Pay Council Tax arrears
Contact your council as soon as possible if you’re struggling to pay your Council Tax or are behind with your payments.
You can choose to spread your payments over 12 months instead of the usual 10 to reduce the amount you’re asked to pay on each bill. Ask your council to set this up for you.
Your council may give you a one-off discount if you still can’t pay what you owe.
You should also check if you’re eligible for:
- Council Tax Reduction if you’re on a low income or get benefits
- a reduced council tax bill, eg if you live on your own
If you miss Council Tax payments
Your council will send you a reminder notice giving you 7 days to pay if you miss a payment. If you don’t pay within 7 days, you’ll have to pay the whole year’s Council Tax instead.
You’ll be sent a second reminder notice if you miss another Council Tax payment.
You’ll only get a maximum of 2 reminder notices in a financial year - this runs from April 1 to March 31 of the next year.
Your council will send you a final notice saying you must pay the whole year’s Council Tax if you miss a payment for the third time.
If you don’t pay your whole year’s Council Tax within 7 days, the council may take legal action to get the Council Tax you owe.
Legal demands for payment
Your council can ask a magistrate for a ‘liability order’ if you owe them unpaid Council Tax. This is a legal demand for payment. The council’s legal costs, eg for hiring a lawyer, may be added to the money you owe. You’re allowed to go to the court and give your reasons for not paying if you want.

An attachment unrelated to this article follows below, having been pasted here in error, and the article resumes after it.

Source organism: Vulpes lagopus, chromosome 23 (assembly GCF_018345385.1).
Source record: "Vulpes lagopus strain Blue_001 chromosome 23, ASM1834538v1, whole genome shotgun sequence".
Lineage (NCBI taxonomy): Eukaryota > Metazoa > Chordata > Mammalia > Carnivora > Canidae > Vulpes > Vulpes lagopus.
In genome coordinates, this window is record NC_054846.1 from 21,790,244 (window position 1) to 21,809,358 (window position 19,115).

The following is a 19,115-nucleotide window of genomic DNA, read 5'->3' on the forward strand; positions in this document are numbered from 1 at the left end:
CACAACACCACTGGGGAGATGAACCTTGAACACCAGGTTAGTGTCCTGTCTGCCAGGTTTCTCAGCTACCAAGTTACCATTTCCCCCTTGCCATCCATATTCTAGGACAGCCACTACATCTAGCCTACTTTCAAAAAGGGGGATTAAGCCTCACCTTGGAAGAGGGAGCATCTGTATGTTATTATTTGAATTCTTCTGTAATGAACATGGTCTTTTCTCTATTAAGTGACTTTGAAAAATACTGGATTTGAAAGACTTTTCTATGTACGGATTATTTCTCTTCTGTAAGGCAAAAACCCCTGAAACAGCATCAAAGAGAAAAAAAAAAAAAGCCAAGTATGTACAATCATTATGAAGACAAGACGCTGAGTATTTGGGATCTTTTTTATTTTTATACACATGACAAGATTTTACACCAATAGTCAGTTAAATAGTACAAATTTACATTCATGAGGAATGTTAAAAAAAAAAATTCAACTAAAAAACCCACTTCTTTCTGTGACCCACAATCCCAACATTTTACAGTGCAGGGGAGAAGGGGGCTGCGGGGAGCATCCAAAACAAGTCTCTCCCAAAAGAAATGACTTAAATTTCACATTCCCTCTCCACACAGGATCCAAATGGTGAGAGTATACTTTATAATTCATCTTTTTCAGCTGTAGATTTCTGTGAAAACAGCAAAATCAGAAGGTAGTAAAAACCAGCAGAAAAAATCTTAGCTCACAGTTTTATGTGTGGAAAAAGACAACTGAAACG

If you receive a liability order you should speak to your council or your local Citizens Advice bureau about your options.
If you still don’t pay
Your council can get your employer to pay your unpaid Council Tax directly from your wages.
Your council can also apply to take money from the following benefits:
- Employment and Support Allowance
- Income Support
- Jobseeker’s Allowance
- Pension Credit
- Universal Credit
If this means you don’t have enough money to pay other bills, you can ask your council if you can make smaller payments. Your council doesn’t have to agree but will usually try to make an arrangement with you.
Your council can send bailiffs (‘enforcement agents’) to seize your property if there’s no other way to recover your debt. They’ll tell you how much you owe before the bailiff visits you.
The bailiffs’ costs can be added to the total amount you owe the council.
Your council can take you to court if you don’t pay the money you owe and the bailiffs can’t recover enough property to cover it.
The court will consider whether you:
- can afford to pay the bill
- have a valid reason to not pay
You can be sent to prison for up to 3 months if the court decides you don’t have a good reason to not pay your Council Tax and you refuse to do so.
If the court decides you have something to pay back you may be able to make an arrangement to pay your debt over time.